Frequently Asked Questions About Texas Workers' Compensation Cases
Clients tend to ask us similar questions when we're looking at their workers' comp case with them. They all really just want to know the same things. Let's discuss those questions and give some answers.
Before we go any further, we want to clarify that all the information you'll read on this page pertains to Texas employers with workers' compensation coverage. If your employer does not offer workers' comp, then that's a totally different ballgame. In that scenario, your employer is called a "Non-Subscriber." You can read all about that in our Non-Subscriber Work Injury section.
Can I sue my employer for a work injury?
The simple answer is "no." You see, the ability to sue your employer for a work injury depends on if they have workers' comp or not. If they do, they've made themselves immune to lawsuits. In essence, it doesn't matter if they were negligent and failed to provide a safe workplace, if they participate in an approved Texas workers' compensation plan, they cannot be sued. You are only eligible to receive benefits from the plan.
Can I sue my loved one's employer if my loved one was killed on the job?
This is a trickier question to answer. The short answer is "yes," but it's not that simple. In any type of injury case or wrongful death case, you sue the wrongdoer for compensation. The court only makes them pay you compensation if you can prove that the wrongdoer's negligent conduct was what caused you to suffer. Now, negligent conduct comes in a couple of different forms, but it can be grouped into the categories of "ordinary negligence" and "gross negligence." Ordinary negligence occurs when someone is careless. Gross negligence occurs when someone does something absurdly reckless, something wherein they knew what they were doing was bad but did it anyway. Juries award different types of compensation for these different types of negligence. In a case where a jury finds that the person you sued was ordinarily negligent, the jury makes them pay "compensatory damages," which encompasses almost all types of losses such as medical bills, lost wages, pain and suffering, etc. But if a jury finds that the person you've sued was guilt of gross negligence, they make them pay you extra money for "punitive damages." So, to restate, if you are hurt because of ordinary negligence, a jury makes the bad guy pay you compensatory damages (which comes in several forms), but if you're hurt because of gross negligence, the jury makes the wrongdoer pay you punitive damages (Click here for more info on punitive damages).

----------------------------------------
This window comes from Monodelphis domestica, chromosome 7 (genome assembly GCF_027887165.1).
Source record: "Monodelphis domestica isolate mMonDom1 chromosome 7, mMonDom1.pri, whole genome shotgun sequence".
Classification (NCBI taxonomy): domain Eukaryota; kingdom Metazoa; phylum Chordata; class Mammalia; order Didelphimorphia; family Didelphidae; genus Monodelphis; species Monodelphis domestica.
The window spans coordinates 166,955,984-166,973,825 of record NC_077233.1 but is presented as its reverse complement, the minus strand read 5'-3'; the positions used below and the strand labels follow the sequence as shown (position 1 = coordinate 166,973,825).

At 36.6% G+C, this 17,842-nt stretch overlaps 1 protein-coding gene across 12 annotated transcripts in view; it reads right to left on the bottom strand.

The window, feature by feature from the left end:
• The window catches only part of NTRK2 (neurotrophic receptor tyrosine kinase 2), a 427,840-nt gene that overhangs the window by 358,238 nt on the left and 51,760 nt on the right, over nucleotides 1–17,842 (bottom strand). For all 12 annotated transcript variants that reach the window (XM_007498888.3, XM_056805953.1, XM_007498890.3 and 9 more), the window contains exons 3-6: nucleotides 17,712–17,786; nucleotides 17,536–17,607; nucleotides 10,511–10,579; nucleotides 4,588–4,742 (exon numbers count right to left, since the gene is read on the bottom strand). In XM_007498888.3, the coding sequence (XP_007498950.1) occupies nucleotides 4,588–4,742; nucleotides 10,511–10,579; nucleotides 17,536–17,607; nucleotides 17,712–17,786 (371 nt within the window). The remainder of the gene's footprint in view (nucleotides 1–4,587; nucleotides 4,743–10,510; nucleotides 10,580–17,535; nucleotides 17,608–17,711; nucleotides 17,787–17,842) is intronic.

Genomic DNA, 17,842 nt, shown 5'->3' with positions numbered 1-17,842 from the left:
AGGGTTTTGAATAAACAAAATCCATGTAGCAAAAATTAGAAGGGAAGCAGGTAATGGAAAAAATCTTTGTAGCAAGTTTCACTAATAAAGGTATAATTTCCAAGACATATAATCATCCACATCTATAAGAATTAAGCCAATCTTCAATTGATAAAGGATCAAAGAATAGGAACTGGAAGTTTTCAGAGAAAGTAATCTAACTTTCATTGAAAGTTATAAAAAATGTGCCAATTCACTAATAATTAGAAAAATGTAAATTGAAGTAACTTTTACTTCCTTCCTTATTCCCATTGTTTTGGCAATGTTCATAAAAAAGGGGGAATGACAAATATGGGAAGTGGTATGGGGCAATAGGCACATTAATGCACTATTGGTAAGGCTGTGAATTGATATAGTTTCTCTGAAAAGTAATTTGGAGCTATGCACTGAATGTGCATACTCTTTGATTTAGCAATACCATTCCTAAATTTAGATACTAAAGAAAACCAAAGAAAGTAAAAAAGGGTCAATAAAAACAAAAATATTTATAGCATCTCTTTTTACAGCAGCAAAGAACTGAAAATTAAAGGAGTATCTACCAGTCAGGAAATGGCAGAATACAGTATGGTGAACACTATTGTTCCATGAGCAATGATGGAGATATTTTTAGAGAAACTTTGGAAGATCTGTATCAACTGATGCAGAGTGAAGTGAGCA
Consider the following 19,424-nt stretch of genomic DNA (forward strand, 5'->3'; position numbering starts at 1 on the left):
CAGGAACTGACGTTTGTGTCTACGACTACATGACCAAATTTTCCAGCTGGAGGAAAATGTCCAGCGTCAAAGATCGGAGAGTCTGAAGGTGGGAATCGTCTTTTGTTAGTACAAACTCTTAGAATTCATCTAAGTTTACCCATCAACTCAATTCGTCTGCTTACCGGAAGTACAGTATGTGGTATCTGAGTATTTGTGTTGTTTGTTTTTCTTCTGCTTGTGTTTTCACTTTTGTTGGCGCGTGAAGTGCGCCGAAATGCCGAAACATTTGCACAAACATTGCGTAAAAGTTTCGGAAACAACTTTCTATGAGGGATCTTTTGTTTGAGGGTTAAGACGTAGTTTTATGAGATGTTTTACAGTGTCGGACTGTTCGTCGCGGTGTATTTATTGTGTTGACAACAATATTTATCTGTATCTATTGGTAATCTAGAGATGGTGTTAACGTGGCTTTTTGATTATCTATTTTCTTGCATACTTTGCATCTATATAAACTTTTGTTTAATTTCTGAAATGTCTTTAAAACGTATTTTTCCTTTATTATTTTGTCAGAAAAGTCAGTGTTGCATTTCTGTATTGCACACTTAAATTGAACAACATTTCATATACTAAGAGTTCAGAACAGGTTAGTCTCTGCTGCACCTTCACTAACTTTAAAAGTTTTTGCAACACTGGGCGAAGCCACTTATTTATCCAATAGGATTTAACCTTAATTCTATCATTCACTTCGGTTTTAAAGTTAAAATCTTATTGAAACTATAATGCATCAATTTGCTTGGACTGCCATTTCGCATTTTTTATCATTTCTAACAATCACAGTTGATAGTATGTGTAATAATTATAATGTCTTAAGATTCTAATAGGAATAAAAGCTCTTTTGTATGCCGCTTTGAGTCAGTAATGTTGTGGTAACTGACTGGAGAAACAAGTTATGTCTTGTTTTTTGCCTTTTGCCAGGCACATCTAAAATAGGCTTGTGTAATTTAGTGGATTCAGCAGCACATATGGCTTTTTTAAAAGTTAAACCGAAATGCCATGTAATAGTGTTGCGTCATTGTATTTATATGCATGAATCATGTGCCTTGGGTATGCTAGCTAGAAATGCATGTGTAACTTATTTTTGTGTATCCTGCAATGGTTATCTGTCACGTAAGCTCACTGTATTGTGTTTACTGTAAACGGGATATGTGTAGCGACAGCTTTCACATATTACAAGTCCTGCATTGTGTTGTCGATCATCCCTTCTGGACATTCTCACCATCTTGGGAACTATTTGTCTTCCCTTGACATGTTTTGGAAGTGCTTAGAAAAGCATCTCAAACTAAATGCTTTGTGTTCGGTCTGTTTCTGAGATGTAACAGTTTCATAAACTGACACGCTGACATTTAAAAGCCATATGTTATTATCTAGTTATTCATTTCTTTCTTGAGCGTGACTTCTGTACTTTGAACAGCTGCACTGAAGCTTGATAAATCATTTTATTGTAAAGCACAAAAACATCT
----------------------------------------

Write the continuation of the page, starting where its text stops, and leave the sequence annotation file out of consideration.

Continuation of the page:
This is how it works in all personal injury and wrongful death cases under Texas law EXCEPT IN WORKERS' COMPENSATION CASES. The way workers' comp works, any ordinary negligence on the part of the employer entitles a work accident victim to workers' comp benefits only, irrespective of whether the employee is hurt or killed. The lawmakers essentially felt that ordinary negligence on the part of the employer should only result in payment of benefits, not a lawsuit. But, the Texas Constitution has always allowed the children and the spouse of the deceased to sue ANY defendant who is grossly negligent. So, even though Texas lawmakers designed the workers' compensation system to protect businesses from lawsuits, their laws could not trump the Texas Constitution. As such, if your loved one is killed on the job AND your attorneys can prove that the employer was grossly negligent --not just ordinarily negligent-- then you are allowed to collect workers' compensation benefits and still sue the employer for punitive damages. This is a highly technical endeavor. Our lawyers have won many of these cases, but since proving gross negligence is tricky, most lawyers don't even try. Further, if your loved one was killed on the job, whether you think gross negligence occurred or not, you should consult with an experienced attorney. You likely do not possess the working knowledge of the law in order to determine if the death was caused by ordinary or gross negligence. The way we see it, Texas law is unfairly biased in favor of the employer and workers' comp Death Benefits are incredibly unfair, so we will always welcome an opportunity to at least investigate the possibility of a gross negligence case in relation to any fatal accident case.